Exhibition Archive

'The bone beneath the pulp’: Drawings by Wyndham Lewis

14 October 2004 to 13 February 2005

The bone beneath the pulp: Drawings by Wyndham Lewis featured over 50 works by one of the key avant-garde figures in British art of the early 20th century. The exhibition presented drawings spanning Lewis’s career, on long-term loan from the Wyndham Lewis Memorial Trust and its Trustees.

Described by the poet and critic T. S. Eliot as 'the most fascinating personality of our time’, Percy Wyndham Lewis (1882-1957), artist, novelist and cultural critic, is renowned as the leader of the Vorticist group in the years immediately before the First World War. The abstract works he produced early in his career were distinctive for their formal experimentation and acerbic wit, yet his diverse and experimental oeuvre also encompassed figure studies, portraits and works of imaginative fantasy. Beginning in the early 1900s, the exhibition traced his drawing from youthful figure studies, heavily indebted to Augustus John and the Slade School tradition, to the portraits of the 1920s and 30s, outstanding in the clarity of their line, through to the surreal abstractions and dreamscapes of the 1930s and 40s. Charting his move to Canada and the United States during the Second World War and his subsequent return to London in 1945, the exhibition ended with one of Lewis’s last works, Red figures carrying babies and visiting graves,completed in 1951 just before he lost his sight.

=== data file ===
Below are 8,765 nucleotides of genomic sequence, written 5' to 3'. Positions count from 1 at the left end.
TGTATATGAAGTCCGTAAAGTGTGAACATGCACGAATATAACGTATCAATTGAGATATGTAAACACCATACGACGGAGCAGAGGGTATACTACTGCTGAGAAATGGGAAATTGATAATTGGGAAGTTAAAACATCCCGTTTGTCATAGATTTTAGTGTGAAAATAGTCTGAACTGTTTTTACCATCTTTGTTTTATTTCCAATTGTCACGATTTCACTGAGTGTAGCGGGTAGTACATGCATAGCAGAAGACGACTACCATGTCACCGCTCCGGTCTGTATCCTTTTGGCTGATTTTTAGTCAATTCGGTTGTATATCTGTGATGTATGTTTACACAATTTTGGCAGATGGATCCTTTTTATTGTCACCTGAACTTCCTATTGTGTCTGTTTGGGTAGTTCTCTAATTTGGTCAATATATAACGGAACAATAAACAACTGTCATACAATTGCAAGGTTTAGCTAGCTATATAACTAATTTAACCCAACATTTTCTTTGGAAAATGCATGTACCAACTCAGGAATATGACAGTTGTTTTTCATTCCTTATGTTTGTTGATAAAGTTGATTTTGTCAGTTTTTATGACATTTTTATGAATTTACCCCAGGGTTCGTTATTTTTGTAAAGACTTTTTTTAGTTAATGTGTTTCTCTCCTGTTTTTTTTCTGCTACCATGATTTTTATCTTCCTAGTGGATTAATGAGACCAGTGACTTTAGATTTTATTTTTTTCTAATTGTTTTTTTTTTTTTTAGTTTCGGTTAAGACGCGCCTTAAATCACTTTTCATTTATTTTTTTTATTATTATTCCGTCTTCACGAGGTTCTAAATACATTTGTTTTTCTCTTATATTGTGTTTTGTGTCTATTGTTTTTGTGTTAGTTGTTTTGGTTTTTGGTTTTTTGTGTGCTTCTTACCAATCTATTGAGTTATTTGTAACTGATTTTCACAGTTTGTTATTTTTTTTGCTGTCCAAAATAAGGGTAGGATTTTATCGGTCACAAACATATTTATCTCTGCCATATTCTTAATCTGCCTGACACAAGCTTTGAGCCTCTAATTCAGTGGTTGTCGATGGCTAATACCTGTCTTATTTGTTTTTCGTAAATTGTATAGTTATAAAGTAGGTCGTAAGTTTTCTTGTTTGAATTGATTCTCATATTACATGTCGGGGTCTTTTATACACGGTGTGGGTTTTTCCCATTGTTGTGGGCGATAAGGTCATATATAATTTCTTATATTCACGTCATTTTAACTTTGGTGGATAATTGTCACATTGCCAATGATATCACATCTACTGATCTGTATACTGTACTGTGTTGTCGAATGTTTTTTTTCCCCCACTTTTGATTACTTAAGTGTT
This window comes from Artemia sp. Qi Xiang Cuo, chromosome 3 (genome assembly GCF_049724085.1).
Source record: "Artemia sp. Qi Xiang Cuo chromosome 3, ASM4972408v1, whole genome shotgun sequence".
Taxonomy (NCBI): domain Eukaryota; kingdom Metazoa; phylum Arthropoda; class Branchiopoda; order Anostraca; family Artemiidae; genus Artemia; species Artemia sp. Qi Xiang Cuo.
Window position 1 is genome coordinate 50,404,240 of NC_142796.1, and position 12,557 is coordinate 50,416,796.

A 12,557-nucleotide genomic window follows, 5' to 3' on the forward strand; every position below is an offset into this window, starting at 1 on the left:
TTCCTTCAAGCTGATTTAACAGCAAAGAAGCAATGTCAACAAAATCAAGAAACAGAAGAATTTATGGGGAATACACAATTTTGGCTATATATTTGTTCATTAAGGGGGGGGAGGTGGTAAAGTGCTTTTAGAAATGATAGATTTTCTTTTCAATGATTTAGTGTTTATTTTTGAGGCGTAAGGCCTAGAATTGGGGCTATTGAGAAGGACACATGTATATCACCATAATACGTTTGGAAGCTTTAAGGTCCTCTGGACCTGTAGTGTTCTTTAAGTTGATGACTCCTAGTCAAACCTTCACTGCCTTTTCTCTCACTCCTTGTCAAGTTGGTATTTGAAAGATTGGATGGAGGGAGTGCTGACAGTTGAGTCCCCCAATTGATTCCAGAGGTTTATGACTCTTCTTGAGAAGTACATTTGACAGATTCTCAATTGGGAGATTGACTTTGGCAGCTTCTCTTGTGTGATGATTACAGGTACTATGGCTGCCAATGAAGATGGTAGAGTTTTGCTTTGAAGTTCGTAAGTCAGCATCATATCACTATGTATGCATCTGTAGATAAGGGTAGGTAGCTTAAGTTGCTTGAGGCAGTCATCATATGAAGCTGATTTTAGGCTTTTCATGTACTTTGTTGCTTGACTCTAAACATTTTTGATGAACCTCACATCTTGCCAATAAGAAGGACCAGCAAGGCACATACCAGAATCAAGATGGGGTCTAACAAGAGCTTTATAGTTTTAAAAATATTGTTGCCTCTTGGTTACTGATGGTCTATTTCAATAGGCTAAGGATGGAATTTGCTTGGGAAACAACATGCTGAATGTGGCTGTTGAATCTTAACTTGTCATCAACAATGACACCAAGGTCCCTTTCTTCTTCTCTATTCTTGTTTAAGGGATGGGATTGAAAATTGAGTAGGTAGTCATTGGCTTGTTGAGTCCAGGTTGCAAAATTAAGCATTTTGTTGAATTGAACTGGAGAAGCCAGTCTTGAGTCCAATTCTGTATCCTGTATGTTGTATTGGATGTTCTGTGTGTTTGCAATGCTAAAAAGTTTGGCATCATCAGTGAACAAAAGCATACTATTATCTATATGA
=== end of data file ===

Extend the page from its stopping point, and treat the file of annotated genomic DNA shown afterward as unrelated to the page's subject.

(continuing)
This was the first exhibition to consider Lewis’s drawing as a distinct contribution to his art, despite the importance he attributed to the role of draughtsmanship in his own and other artists’ work. In later years, Lewis would recall the firm foundation he had gained in the principles of draughtsmanship under the direction of Henry Tonks at the Slade, where his drawing had won him a scholarship in 1898. Acknowledging the fundamental importance of first-class drawing, Lewis wrote in a short polemical essay in the late 1930s entitled 'The Role of Line in Art’ that the line in drawing was nothing less than 'the bone beneath the pulp’. 'It is more difficult upon a piece of white paper,’ he wrote, 'your means of expression reduced to a few lines, to deceive the expert spectator than it is with a lot of oil paint upon a canvas.’

Exhibition view

Exhibition view
Installation views.

Startling in their range and visual dexterity, the drawings of Wyndham Lewis show the artist as a highly experimental and accomplished draughtsman, as well as a distinctive colourist. This exhibition, which is accompanied by a fully illustrated catalogue, promises to extend our understanding of Lewis’s oeuvre, allowing a more accurate assessment of his unique contribution to British modernism.

This exhibition travelled to the Abbot Hall Art Gallery in Kendal where it was shown from 7 March to 4 June 2005

Wyndham Lewis (1882-1957), Figure (Spanish woman) 1912
Wyndham Lewis (1882-1957), Figure (Spanish woman) 1912 © Wyndham Lewis Memorial Trust (G. and V. Lane